PDFDownload paper, RWP 20-11, September 2020

In a macroeconomic model with drifting long-run inflation expectations, the anchoring of inflation expectations manifests in two testable predictions. First, expectations about inflation far in the future should no longer respond to news about current inflation. Second, better-anchored inflation expectations weaken the relationship between unemployment and inflation, flattening the reduced-form Phillips curve. We evaluate both predictions and find that communication of a numerical inflation objective better anchored inflation expectations in the United States but failed to anchor expectations in Japan. Moreover, the improved anchoring of U.S. inflation expectations can account for much of the observed flattening of the Phillips curve. Finally, we present evidence that initial Federal Reserve communication around its longer-run inflation objective may have led inflation expectations to anchor at a level below 2 percent.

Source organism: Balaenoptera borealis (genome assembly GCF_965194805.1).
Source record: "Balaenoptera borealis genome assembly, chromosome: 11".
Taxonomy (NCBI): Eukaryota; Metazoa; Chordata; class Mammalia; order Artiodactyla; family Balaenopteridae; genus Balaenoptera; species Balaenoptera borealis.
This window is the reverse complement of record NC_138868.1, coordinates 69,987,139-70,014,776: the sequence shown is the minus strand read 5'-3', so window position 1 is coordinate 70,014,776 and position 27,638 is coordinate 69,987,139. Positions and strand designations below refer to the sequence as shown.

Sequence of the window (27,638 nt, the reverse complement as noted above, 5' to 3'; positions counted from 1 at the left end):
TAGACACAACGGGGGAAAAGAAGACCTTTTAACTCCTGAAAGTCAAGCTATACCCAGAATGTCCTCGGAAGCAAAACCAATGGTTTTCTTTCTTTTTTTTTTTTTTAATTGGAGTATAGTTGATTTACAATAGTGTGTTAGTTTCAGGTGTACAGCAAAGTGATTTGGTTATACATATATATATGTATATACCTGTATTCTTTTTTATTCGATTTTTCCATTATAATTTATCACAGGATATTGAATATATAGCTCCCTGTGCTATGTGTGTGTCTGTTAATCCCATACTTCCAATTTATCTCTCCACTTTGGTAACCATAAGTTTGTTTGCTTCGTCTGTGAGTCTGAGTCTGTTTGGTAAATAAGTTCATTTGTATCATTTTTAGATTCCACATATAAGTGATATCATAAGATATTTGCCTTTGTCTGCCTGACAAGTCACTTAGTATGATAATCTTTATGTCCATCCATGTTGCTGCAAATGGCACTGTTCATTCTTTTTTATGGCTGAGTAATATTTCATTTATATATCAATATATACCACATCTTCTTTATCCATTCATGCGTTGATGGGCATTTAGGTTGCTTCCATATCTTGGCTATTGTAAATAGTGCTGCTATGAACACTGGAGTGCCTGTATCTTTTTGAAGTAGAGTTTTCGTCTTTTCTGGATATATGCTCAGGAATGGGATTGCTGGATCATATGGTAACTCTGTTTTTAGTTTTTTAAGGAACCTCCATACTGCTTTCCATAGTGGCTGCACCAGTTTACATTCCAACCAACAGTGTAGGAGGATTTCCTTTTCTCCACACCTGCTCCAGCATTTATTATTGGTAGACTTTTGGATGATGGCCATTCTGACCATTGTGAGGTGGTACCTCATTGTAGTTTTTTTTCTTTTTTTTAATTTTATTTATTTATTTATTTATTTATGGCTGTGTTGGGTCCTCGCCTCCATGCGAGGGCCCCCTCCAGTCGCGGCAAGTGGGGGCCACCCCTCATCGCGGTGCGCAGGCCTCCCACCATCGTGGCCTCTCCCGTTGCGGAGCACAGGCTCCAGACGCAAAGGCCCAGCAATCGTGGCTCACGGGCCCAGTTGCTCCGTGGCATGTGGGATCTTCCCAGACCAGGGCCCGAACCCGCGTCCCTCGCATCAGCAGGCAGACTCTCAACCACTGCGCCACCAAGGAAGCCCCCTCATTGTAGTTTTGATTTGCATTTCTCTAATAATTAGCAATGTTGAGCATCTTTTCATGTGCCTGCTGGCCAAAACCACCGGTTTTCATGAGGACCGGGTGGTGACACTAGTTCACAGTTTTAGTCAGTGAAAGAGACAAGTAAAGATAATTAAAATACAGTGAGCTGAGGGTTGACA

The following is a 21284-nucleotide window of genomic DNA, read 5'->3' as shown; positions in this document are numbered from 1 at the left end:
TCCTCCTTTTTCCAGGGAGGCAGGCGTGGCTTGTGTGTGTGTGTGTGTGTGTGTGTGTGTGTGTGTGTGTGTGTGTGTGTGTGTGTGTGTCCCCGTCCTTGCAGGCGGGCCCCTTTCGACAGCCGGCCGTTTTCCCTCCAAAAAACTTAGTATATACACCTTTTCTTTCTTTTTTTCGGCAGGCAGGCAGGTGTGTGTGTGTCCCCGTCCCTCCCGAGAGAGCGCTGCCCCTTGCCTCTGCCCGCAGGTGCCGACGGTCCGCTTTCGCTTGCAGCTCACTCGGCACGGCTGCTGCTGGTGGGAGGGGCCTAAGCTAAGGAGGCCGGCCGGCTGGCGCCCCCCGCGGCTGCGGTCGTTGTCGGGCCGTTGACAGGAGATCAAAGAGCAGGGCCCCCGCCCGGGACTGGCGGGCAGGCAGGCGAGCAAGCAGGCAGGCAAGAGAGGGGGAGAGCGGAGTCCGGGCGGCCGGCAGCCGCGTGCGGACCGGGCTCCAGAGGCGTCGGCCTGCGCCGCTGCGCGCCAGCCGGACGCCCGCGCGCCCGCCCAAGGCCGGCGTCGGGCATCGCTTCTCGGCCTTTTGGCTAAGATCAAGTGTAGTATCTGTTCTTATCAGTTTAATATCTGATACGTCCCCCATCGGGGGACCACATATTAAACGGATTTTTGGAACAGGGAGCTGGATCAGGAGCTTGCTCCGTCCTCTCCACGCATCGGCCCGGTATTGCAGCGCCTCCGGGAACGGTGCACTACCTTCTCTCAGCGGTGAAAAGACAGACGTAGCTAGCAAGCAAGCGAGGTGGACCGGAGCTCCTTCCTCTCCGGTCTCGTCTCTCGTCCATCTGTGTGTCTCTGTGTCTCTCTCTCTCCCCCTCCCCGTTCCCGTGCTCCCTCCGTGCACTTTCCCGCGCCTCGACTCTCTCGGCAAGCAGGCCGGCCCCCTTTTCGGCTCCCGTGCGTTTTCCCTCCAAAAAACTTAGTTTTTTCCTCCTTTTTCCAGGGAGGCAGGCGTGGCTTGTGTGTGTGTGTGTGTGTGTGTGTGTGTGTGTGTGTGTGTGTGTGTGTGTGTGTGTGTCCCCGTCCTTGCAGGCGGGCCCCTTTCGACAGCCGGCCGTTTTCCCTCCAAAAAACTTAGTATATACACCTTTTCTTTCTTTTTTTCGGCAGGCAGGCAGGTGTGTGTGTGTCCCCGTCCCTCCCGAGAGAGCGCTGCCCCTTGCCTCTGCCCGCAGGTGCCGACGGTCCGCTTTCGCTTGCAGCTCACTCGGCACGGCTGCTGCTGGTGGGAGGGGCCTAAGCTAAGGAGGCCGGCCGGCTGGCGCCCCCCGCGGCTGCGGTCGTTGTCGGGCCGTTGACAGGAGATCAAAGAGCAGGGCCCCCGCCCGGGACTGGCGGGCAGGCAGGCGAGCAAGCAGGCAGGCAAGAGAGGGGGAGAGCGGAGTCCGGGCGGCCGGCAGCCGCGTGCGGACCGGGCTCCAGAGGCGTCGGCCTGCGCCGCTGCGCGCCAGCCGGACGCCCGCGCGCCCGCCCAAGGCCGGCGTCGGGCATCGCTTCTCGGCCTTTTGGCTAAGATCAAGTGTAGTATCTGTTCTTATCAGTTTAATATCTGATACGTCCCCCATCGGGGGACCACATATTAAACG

JEL Classification: E31, E52, E58

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Article Citation

  • Bundick, Brent, and A. Lee Smith. “Did the Federal Reserve Break the Phillips Curve? Theory and Evidence of Anchoring Inflation Expectations.” Federal Reserve Bank of Kansas City, Research Working Paper no. 20-11, September. Available at External Linkhttps://doi.org/10.18651/RWP2020-11

Authors

Brent Bundick

Sr. Research and Policy Advisor

Brent Bundick is a Senior Research and Policy Advisor in the Economic Research Department of the Federal Reserve Bank of Kansas City. He rejoined the Department in 2014 after com…

A. Lee Smith

Vice President and Economist

Andrew Lee Smith is a Vice President and Economist in the Economic Research Department of the Federal Reserve Bank of Kansas City. Prior to joining the department in 2014, Mr. Sm…